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ICG Risk Blog - [ "Congregation for Propagating the Faith" to agitprop to oppo research; four centuries of manipulating public opinion, foreign and domestic ]

"Congregation for Propagating the Faith" to agitprop to oppo research; four centuries of manipulating public opinion, foreign and domestic


Such manipulation has, of course, a far greater span and has worn many masks, e.g., the work of Livy were considered masterpieces of Roman state propaganda. In our era, the codification of "that which ought to be spread" got underway in earnest with Roman Catholic "pontifical administration charged with the spread of Catholicism and with the regulation of ecclesiastical affairs in non-Catholic countries." Propaganda fide for short, was not originally intended to refer to misleading information. It entered secular space about WW I, turning pejorative between the wars.

Scientific propaganda rose in the US with Walter Lippman, journalist, and Edward Bernays, psychologist, who proceeded to create intense anti-German sentiment in favor of joining the British in WW I. Everyone, from public relations to Goebbels, took notice. Whereas English used a single term propaganda, the Russian Bolsheviks distinguished propaganda ("dissemination of revolutionary ideas, teachings of Marxism, and basic economical knowledge, theoretical and factual") from agitation ("forming public opinion and stirring up political unrest").

Social psychology offers the means to create logical fallacies that are persuasive, yet false. "Information dissemination strategies only become propaganda strategies when coupled with propagandistic messages. Identifying these propaganda messages is a necessary prerequisite to studying the methods by which those messages are spread." Readers will recognize this stout list globally, nationally, and locally:

  • Appeal to fear
  • Appeal to authority
  • Bandwagon
  • Obtain disapproval
  • Glittering generalities
  • Rationalization
  • Intentional vagueness
  • Transfer
  • Oversimplification
  • Common man/"plain folks" approach
  • Testimonial/damaging quotation
  • Stereotyping or Labeling
  • Scapegoating
  • Virtue words
  • Slogans

My concern that a US electorate could withstand such tools was palpable in Imperial Rome became Italy; de Tocqueville's America becomes what?, a landscape that appears to struggle under:

  • Arbitrary electoral outcomes carried by "slogans, misinformation, "fire alarms," "October surprises," random personal associations, and "gotchas.""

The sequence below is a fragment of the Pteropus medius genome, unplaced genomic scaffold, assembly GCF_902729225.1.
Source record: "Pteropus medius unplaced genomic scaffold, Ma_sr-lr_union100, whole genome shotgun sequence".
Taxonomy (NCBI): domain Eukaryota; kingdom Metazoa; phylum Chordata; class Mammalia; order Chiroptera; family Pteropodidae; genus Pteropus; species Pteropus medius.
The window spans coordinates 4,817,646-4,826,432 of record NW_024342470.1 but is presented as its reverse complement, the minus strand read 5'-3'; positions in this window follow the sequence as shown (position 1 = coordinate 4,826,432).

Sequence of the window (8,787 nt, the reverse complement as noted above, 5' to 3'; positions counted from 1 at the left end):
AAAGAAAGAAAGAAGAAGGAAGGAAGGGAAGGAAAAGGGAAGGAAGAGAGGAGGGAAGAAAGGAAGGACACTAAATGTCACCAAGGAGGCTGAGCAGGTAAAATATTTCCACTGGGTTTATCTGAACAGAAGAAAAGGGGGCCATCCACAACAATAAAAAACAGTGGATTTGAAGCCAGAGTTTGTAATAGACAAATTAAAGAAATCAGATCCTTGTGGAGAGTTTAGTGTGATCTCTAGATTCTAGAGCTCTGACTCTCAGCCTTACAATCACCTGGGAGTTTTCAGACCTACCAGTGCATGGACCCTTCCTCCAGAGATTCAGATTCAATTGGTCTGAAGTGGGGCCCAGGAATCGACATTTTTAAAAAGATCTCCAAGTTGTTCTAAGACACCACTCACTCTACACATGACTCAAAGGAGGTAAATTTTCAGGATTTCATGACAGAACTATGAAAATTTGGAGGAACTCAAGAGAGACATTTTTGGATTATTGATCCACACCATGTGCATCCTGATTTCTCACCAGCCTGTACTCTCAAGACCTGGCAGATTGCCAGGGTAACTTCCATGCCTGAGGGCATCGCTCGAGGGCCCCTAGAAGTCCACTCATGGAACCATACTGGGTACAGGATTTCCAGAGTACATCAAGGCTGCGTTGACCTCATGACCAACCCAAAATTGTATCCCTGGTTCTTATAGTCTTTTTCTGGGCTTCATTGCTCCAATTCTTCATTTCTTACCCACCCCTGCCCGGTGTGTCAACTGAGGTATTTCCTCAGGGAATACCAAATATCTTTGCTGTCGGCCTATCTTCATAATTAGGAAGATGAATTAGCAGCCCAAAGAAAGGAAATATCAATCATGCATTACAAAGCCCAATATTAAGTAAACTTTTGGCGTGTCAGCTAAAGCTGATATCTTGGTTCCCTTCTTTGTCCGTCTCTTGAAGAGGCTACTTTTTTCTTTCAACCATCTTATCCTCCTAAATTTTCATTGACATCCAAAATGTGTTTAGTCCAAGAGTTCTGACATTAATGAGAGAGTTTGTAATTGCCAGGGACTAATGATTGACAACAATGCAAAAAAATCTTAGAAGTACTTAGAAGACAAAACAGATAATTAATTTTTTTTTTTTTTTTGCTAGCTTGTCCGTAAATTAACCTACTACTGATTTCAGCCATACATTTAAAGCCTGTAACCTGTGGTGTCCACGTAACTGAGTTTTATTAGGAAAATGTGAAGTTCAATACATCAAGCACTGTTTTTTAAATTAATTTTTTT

• Democracies as oligarchies with a populist face in which competing elites hold sway.
  • Popular use of shortcuts, or "low-information rationality," to reach judgments about political candidates.

Rising in this environment is a sophisticated blend of tools called opposition research or "oppo" for short. A BBC Panorama documentary filmed in 2000 but never aired in the US described the skill of Republican researchers who bested all comers (Democrats included) in discrediting Al Gore. The transcript is worth the read.

An interesting recognition of, and use of, oppo research in deflecting Tim Russert's Meet the Press, noted that "Russert frustrates the candidates by knowing their positions on issues better than they do" and then lays out five rules that I must say are more practiced by Fox news anchors:

  1. Prepare for a Hostile Interrogation
  2. Anticipate Russert's Research
  3. Put Russert on the Defensive
  4. If That Doesn't Work, Concede the Point. Then Make Yours
  5. Interrupt Him. Interrupt Again. And Again

Democrats are waking up to Republican success. Rob Stein, a Democratic adviser, "wanted Democrats to know what they were up against, [wanted] them to stop thinking about politics only as a succession of elections [,to] start making long-term investments in their political ideas [and see that] the era of the all-powerful party was coming to an end, and political innovation [would] come from private-sector pioneers who were willing to take risks." Stein began to make the rounds with a short "presentation that laid out [in a] series of diagrams a ninth-grader could understand, how conservatives, over a period of 30 years, had managed to build a ''message machine'' that today spends more than $300 million annually to promote its agenda." Stein presents a "capacity gap" between the conservative and liberal infrastructures, details how conservative contributions flow to a web of think tanks, advocacy groups, media, and how the Leadership Institute trains young conservatives. One listener remarked, ''Man, that's all it took to buy the country?''

Expect a sophisticated, partisan no-holds-barred contest more among equals in 2008.

Wiring the Vast Left-Wing Conspiracy
NY Times
July 25, 2004

Digging the Dirt October 22 2000
Peter Marshall
BBC, 20 October, 2000 UK

Gordon Housworth

InfoT Public  Strategic Risk Public  


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